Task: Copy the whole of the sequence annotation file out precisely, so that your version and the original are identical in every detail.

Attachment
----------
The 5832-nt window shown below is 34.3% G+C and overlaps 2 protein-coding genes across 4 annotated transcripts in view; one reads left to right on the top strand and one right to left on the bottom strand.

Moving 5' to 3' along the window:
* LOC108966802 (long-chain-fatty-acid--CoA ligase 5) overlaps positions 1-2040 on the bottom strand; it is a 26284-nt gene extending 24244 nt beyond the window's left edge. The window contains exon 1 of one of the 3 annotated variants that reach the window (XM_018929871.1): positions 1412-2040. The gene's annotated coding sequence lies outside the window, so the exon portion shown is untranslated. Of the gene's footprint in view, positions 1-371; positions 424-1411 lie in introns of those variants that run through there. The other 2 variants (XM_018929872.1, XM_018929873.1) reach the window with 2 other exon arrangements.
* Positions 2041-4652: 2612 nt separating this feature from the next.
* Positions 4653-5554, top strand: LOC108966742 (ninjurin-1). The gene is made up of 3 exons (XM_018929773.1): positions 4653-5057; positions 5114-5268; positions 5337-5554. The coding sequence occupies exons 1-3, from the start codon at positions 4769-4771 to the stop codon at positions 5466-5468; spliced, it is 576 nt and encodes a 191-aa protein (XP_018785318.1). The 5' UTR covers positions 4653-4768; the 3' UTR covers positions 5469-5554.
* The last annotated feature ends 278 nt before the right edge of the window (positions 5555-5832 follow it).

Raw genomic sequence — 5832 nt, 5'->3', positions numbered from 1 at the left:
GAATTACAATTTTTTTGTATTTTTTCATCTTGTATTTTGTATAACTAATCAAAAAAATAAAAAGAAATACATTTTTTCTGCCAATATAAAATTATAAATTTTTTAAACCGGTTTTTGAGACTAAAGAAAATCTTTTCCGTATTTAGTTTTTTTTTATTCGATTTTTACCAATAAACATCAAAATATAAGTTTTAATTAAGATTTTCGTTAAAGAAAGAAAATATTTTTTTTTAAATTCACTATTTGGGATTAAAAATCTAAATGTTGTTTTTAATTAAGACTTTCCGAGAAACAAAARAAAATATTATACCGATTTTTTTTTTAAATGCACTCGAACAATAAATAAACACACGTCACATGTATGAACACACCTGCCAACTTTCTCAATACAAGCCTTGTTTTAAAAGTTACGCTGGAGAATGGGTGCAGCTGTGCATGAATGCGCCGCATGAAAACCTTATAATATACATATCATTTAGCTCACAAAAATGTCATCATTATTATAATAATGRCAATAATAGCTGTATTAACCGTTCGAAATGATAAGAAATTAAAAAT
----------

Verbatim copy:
The 5832-nt window shown below is 34.3% G+C and overlaps 2 protein-coding genes across 4 annotated transcripts in view; one reads left to right on the top strand and one right to left on the bottom strand.

Moving 5' to 3' along the window:
* LOC108966802 (long-chain-fatty-acid--CoA ligase 5) overlaps positions 1-2040 on the bottom strand; it is a 26284-nt gene extending 24244 nt beyond the window's left edge. The window contains exon 1 of one of the 3 annotated variants that reach the window (XM_018929871.1): positions 1412-2040. The gene's annotated coding sequence lies outside the window, so the exon portion shown is untranslated. Of the gene's footprint in view, positions 1-371; positions 424-1411 lie in introns of those variants that run through there. The other 2 variants (XM_018929872.1, XM_018929873.1) reach the window with 2 other exon arrangements.
* Positions 2041-4652: 2612 nt separating this feature from the next.
* Positions 4653-5554, top strand: LOC108966742 (ninjurin-1). The gene is made up of 3 exons (XM_018929773.1): positions 4653-5057; positions 5114-5268; positions 5337-5554. The coding sequence occupies exons 1-3, from the start codon at positions 4769-4771 to the stop codon at positions 5466-5468; spliced, it is 576 nt and encodes a 191-aa protein (XP_018785318.1). The 5' UTR covers positions 4653-4768; the 3' UTR covers positions 5469-5554.
* The last annotated feature ends 278 nt before the right edge of the window (positions 5555-5832 follow it).

Raw genomic sequence — 5832 nt, 5'->3', positions numbered from 1 at the left:
GAATTACAATTTTTTTGTATTTTTTCATCTTGTATTTTGTATAACTAATCAAAAAAATAAAAAGAAATACATTTTTTCTGCCAATATAAAATTATAAATTTTTTAAACCGGTTTTTGAGACTAAAGAAAATCTTTTCCGTATTTAGTTTTTTTTTATTCGATTTTTACCAATAAACATCAAAATATAAGTTTTAATTAAGATTTTCGTTAAAGAAAGAAAATATTTTTTTTTAAATTCACTATTTGGGATTAAAAATCTAAATGTTGTTTTTAATTAAGACTTTCCGAGAAACAAAARAAAATATTATACCGATTTTTTTTTTAAATGCACTCGAACAATAAATAAACACACGTCACATGTATGAACACACCTGCCAACTTTCTCAATACAAGCCTTGTTTTAAAAGTTACGCTGGAGAATGGGTGCAGCTGTGCATGAATGCGCCGCATGAAAACCTTATAATATACATATCATTTAGCTCACAAAAATGTCATCATTATTATAATAATGRCAATAATAGCTGTATTAACCGTTCGAAATGATAAGAAATTAAAAAT